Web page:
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All I Want For Christmas Is Sustainable Packaging


Christmas is a time of joyous celebration for many of us, and of course gift-giving is a tremendous part of the festivities. The holiday therefore serves to dramatically highlight the enormous challenge of sustainable packaging.

The countless parcels delivered in the lead-up to the big day, and of course the gigantic mess on the living room floor after the opening of presents on Christmas morning, demonstrate several of the elements of that challenge: eliminating excessive packaging; moving to fully sustainable packaging; eliminating void space in shipping; ensuring complete recyclability; and guaranteeing availability of recycling outlets.

“There’s a huge new focus on sustainable packaging,” said Miles Roberts, CEO of DS Smith, a London-based provider of corrugated packaging and an industry leader in sustainability. “We’ve seen a huge change in the retail environment, with e-commerce, smaller families, more take-out food, and the trend toward instant consumption. These all play into that intensified interest.” As a result, the industry is attacking all the aspects of the sustainable packaging challenge mentioned above. DS Smith works with some of the biggest CPGs, including Pepsi, Unilever, Procter & Gamble, and Mondelez, on packaging sustainability initiatives.

Eliminating excessive packaging: Those of us with younger children have ample experience of Christmas mornings spent trying to chop our way through nearly impenetrable packaging without causing ourselves life-threatening injuries along the way. Those dangers could soon be a thing of the past. “Today it’s all about selling packaging based on performance, not on amount,” Roberts explained. “Most people are focused on getting away from plastics, for example. And the weight of a box for a given solution is 30% less today than it was eight or ten years ago.”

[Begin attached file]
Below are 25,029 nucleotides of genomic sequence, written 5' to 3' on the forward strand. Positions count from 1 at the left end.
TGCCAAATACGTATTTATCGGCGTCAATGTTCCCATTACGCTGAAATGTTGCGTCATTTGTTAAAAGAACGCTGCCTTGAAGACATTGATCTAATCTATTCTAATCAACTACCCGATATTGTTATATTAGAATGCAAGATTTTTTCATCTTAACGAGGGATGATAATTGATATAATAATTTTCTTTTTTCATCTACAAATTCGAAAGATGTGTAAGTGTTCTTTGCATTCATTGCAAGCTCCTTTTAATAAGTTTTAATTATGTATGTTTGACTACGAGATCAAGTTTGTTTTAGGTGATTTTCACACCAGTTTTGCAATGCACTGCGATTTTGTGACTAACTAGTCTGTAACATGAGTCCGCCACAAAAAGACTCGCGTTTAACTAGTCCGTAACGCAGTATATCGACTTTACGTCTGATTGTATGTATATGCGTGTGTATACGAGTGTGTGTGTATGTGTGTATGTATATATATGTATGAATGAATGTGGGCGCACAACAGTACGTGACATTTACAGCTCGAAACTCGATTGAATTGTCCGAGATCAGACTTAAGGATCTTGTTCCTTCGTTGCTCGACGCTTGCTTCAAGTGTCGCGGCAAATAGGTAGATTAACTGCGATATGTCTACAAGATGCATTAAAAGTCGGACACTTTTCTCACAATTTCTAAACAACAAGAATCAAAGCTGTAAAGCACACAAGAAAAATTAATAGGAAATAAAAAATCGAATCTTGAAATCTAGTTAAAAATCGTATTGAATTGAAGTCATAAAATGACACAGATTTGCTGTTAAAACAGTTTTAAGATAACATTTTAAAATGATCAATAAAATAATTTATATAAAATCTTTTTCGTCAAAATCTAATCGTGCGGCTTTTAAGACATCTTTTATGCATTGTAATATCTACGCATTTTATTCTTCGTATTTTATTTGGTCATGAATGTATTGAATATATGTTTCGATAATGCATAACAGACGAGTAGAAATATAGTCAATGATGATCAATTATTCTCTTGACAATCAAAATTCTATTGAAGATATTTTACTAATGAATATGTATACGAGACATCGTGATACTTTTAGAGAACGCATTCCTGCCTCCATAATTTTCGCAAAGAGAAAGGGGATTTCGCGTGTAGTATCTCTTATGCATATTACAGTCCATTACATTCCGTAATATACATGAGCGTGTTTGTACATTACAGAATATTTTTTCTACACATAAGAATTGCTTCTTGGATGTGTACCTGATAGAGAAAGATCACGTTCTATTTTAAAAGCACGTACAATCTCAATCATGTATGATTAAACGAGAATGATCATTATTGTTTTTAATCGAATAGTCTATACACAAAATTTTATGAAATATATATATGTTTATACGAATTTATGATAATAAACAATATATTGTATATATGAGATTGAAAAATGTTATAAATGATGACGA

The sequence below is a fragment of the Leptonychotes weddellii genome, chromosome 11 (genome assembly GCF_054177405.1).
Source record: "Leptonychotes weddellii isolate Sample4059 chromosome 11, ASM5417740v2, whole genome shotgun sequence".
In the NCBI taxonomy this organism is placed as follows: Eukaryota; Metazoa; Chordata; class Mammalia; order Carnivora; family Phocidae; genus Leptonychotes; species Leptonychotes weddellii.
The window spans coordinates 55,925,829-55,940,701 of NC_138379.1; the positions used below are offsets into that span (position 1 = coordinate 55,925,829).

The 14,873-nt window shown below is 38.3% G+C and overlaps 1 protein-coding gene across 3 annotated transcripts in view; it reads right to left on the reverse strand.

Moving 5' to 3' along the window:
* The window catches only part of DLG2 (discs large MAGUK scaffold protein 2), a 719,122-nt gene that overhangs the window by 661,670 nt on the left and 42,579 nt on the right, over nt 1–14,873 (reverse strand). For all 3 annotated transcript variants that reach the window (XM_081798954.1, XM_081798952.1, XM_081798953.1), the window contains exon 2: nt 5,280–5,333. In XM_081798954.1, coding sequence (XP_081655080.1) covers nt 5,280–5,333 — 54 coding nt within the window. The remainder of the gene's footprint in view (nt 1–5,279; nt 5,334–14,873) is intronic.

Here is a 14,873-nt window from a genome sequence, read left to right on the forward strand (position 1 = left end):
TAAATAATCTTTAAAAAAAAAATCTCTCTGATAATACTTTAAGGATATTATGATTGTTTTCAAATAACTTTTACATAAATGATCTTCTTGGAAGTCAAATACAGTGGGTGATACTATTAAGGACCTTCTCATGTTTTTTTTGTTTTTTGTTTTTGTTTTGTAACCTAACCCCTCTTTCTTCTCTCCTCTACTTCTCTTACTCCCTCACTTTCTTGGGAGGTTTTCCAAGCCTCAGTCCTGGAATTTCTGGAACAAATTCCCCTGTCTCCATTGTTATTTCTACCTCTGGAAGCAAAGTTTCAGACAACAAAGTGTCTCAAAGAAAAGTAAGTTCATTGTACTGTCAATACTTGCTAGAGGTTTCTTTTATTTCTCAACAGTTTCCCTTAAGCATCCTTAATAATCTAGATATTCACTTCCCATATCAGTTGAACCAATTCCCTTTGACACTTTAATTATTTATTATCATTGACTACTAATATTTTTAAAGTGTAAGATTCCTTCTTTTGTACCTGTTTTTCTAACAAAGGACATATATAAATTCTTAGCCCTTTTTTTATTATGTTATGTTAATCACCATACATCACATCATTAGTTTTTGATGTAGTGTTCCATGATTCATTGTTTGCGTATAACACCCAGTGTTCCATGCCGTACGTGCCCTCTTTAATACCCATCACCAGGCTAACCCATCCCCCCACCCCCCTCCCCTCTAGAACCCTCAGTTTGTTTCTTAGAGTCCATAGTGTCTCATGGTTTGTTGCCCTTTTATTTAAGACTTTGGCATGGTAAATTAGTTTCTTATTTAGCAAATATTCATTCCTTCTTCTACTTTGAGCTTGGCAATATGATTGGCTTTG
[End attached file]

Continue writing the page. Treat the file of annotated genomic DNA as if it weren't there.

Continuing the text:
Moving to fully sustainable packaging: The move away from plastics is seen here as well. “Fully 91% of all plastic ever made is still with us,” said Roberts. “Our customers are asking, ‘How can you help us with a different solution?’ For fully sustainable packaging, that means moving to fiber with a minimum amount of material, and with a solution to pick up waste.”

Eliminating void space in shipping: Most of us have experienced this: the items you ordered online arrive, and the box they’re in looks surprisingly big. When you open it, you see why – the smaller packages take up a fraction of the room inside, and the rest is filled with packaging material. But that experience, too, may be going away soon. “We have several different solutions to eliminate void space in e-commerce shipping,” Roberts said. “For low-volume vendors, we can provide a kit that will help them fit the box to the size of the shipment. For higher-volume outlets, we can integrate with their ordering systems and analyze orders as they come up, and manufacture custom-fit packages for them with a one- to two-hour lead time that arrive as they fulfill the orders. And for our super-high-volume customers, we can put a machine onsite at their facility to produce packages to the needed sizes.” DS Smith opened a factory in Indiana specifically to serve these needs, after demonstrating the effectiveness of the approach in their European markets.